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Carpal tunnel syndrome (CTS) is a prevalent condition that plagues many individuals who engage in repetitive hand movements or face certain risk factors. It’s often the go-to diagnosis when people experience hand pain, but what if their symptoms are being misrepresented?
In this blog, we delve into the world of hand pain, examining how arthritis and flexor tendonitis can mimic the symptoms of carpal tunnel syndrome and understanding the critical differences between them. If you’ve been grappling with hand discomfort and suspect CTS, it’s essential to uncover the source of your pain and explore the right avenues for treating hand arthritis, tendonitis, and CTS.
Frequently, patients visit our office with various concerns, often convinced they are dealing with carpal tunnel syndrome due to their primary complaint of hand pain. However, as mentioned, it’s essential to recognize that there are two conditions that are often misdiagnosed as carpal tunnel syndrome: tendonitis and arthritis. They affect different areas of the wrist and hand, and can frequently masquerade as carpal tunnel.
Through a thorough examination and detailed patient history, we can swiftly discern these conditions, ruling them in or out as potential sources of discomfort. carpal tunnel, with its distinct presentation, requires a different diagnostic approach.
These conditions, including carpal tunnel, arthritis, and tendonitis, are often present with hand pain, prompting patients to seek answers on the internet. CTS is a common search result due to its prevalence as a nerve compression issue.
Distinguishing between these conditions necessitates a comprehensive approach, involving a thorough physical examination and a detailed patient history. CTS features nocturnal pain, thumb, index, and ring finger numbness, and potential weakness, whereas tendonitis varies depending on the affected tendon, causing pain and stiffness. Arthritis in the fingers may lead to morning stiffness, often misattributed to nerve-related issues.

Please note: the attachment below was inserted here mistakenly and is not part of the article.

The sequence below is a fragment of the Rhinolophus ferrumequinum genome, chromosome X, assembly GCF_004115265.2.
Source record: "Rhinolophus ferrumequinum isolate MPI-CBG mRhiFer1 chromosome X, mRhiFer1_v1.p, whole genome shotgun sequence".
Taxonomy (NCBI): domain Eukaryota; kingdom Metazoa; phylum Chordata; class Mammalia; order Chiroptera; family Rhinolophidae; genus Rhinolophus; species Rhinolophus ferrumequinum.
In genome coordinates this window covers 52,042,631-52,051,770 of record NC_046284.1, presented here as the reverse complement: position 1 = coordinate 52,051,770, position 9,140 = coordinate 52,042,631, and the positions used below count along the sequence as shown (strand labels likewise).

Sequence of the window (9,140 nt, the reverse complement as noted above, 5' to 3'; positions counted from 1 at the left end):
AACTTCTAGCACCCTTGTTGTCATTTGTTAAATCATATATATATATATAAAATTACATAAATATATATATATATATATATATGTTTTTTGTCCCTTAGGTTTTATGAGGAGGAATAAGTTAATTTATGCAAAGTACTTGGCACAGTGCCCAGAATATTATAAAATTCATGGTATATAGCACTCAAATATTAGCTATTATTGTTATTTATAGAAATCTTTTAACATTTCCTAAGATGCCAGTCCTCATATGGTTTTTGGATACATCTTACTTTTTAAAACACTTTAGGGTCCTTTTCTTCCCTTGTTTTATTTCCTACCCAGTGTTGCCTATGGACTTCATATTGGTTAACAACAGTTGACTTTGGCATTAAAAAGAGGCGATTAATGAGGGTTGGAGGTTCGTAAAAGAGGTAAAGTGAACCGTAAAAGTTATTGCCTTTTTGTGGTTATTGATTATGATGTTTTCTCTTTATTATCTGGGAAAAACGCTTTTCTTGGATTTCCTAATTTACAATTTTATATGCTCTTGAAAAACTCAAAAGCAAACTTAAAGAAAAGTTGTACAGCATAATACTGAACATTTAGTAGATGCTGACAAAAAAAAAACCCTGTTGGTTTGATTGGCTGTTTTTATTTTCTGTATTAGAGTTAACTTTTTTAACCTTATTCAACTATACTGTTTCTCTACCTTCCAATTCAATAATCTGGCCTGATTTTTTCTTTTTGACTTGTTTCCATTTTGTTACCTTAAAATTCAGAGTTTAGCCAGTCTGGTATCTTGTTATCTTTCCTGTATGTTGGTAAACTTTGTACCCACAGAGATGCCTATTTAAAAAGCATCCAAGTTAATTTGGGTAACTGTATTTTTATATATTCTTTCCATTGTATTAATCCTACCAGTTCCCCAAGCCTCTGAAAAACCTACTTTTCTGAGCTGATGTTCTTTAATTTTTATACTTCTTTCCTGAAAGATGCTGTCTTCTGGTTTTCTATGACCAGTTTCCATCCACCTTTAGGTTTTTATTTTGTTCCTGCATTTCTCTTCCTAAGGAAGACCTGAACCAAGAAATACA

In the context of CTS, healthcare providers typically assess key indicators in their patients’ histories, which include examining for nocturnal symptoms, such as night pain.
On the other hand, arthritis in hands and wrists often presents differently. Patients with arthritis commonly report pain related to hand usage, particularly in areas like the base of the thumb, a common site for arthritis-related discomfort. They describe experiencing pain when gripping and pinching objects, in contrast to the nocturnal pain frequently associated with CTS. Notably, numbness and tingling, indicative of nerve compression, are prevalent symptoms in carpal tunnel cases but are not typical features of arthritis-related pain.
Tendonitis, like trigger finger, displays unique symptoms such as finger stiffness and mechanical issues when flexed. Patients with tendonitis typically experience localized pain and tenderness around the flexor tendons of the hand and fingers, especially during hand use.
In contrast, CTS shares some symptoms of hand pain during use. Still, it is distinguished by specific features: nocturnal pain, numbness, and tingling in the fingers, indicative of nerve compression. Weakness and difficulty holding objects are more frequently linked to nerve entrapment, establishing a distinct pattern.
In the treatment of CTS, healthcare providers often follow a step-wise approach, tailoring interventions to the patient’s specific needs:
Advanced Treatment Options
Carpal Tunnel Release Surgery
When Addressing Tendonitis
For hand pain or related symptoms, take the next step toward relief and accurate diagnosis. Request an appointment with Town Center Orthopaedics today, where our experienced hand doctors are ready to guide you toward better hand health. Begin your journey to a pain-free future by requesting an appointment.
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